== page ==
Thank YOU for making our Distance Learning Program Successful

We couldn't have done it without our resilient students, our very patient and caring parents, our dedicated Board, staff and faculty, and of course, our most generous donors.

Are you a CCM friend yet? Join us on Instagram and Facebook to be the first to learn CCM news! See what music videos we like, photos we post, practice tips and articles we suggest, and what's new in the music world.

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Distance Learning with Nicholas Southwick

Nicholas Southwick, Using New Ideas & Technology to Advance His Students

Just days after CCM Executive Director Kate Yoder let faculty know that all music lessons would be moving online, CCM flute instructor Nicholas Southwick hit the ground running with the new Distance Learning program. “I was excited at the challenge to maintain the relationships that I had built with each student, but I was anxious about not being able to play with them,” says Southwick. In his typical lessons, Southwick will play piano and flute alongside his students, but the lag time on video feeds makes this challenging to accomplish while online. According to Southwick, there’s been a “steep learning curve in coming up with interesting and alternative ideas”. CCM Flute Student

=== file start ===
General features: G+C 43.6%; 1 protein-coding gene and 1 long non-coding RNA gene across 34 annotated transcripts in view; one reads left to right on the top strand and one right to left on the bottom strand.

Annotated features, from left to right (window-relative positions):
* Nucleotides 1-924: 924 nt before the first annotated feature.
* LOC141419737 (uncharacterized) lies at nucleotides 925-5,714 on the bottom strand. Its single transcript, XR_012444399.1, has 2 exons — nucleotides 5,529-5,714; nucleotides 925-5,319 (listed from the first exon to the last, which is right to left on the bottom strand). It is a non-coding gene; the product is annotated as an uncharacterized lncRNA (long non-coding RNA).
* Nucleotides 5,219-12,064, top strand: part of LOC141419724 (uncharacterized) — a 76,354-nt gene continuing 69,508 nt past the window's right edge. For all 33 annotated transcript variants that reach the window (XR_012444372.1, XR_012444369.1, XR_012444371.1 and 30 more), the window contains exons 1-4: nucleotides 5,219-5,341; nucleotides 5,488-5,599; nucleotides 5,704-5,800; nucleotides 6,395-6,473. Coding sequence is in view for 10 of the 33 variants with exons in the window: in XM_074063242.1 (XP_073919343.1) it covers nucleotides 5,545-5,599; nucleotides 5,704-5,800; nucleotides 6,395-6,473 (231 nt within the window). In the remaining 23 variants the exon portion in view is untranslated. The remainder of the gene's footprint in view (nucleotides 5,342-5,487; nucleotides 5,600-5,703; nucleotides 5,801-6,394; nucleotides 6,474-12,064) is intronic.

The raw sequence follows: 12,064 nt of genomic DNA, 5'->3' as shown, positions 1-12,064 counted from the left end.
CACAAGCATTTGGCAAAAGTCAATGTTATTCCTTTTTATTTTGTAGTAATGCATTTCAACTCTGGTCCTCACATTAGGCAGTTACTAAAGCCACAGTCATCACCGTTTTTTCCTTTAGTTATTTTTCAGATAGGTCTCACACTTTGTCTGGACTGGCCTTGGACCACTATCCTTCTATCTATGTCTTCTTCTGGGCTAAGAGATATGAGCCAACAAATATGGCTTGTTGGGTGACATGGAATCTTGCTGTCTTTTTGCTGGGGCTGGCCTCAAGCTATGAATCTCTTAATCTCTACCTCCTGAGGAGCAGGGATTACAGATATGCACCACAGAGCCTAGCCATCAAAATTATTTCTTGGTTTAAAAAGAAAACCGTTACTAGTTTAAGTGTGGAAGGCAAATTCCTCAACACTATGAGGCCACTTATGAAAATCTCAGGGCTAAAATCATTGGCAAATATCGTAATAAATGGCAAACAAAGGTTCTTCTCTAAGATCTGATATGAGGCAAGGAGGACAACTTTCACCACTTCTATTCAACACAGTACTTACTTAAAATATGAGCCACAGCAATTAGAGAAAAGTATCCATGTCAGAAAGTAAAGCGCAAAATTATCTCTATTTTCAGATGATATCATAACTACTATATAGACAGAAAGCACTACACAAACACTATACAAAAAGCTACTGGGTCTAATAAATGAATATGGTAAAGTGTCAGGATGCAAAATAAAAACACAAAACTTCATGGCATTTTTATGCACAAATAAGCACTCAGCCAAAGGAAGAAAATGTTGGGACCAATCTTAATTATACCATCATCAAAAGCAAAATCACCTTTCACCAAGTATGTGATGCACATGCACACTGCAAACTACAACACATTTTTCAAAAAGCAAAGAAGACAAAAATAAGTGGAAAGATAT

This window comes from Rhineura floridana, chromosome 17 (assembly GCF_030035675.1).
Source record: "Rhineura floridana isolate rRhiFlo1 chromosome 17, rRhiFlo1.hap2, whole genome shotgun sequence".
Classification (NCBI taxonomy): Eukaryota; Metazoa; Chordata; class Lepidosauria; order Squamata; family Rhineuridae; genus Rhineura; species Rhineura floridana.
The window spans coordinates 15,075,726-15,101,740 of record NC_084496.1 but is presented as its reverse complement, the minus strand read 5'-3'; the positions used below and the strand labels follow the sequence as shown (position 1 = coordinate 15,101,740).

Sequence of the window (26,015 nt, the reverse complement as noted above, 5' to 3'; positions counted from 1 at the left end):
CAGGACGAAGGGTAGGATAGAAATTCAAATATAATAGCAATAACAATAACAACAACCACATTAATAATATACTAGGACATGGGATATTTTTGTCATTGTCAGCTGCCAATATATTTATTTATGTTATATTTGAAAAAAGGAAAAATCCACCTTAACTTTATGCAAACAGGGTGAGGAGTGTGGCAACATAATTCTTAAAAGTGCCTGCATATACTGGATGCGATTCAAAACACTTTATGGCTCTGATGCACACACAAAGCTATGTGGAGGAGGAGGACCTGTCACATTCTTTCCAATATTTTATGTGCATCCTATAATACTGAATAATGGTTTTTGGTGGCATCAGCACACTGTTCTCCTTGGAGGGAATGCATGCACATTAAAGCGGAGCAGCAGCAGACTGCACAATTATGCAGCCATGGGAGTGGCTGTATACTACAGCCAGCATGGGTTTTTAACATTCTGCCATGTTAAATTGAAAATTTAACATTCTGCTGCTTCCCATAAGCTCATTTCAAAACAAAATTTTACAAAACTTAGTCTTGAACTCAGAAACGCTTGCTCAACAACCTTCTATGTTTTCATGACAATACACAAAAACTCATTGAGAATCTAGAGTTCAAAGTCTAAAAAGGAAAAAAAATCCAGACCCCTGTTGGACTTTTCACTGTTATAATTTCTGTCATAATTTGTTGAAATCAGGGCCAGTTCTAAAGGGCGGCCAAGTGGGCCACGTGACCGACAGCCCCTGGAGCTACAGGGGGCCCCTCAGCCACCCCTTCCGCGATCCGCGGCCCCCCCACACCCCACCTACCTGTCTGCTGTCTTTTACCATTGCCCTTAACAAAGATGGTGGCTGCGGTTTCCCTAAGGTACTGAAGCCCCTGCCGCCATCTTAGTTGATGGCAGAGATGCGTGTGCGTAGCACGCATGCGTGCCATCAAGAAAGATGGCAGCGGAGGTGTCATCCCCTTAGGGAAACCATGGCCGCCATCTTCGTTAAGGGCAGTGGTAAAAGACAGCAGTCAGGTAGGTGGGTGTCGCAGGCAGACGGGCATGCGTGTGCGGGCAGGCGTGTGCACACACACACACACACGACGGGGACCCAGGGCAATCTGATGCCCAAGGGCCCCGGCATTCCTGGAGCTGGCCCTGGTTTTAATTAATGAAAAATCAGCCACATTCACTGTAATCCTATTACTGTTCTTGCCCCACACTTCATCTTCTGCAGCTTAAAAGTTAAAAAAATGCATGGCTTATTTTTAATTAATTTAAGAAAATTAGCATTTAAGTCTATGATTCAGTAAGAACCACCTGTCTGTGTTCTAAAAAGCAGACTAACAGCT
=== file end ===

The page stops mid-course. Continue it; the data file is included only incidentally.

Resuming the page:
Even without being able to truly play together, Southwick has focused on developing ways his students can continue to practice the same skills. They play “trade-off” games where Southwick and his students take turns playing sections of an etude or piece. This way, his students can still practice listening carefully and trying to imitate the quality of his notes.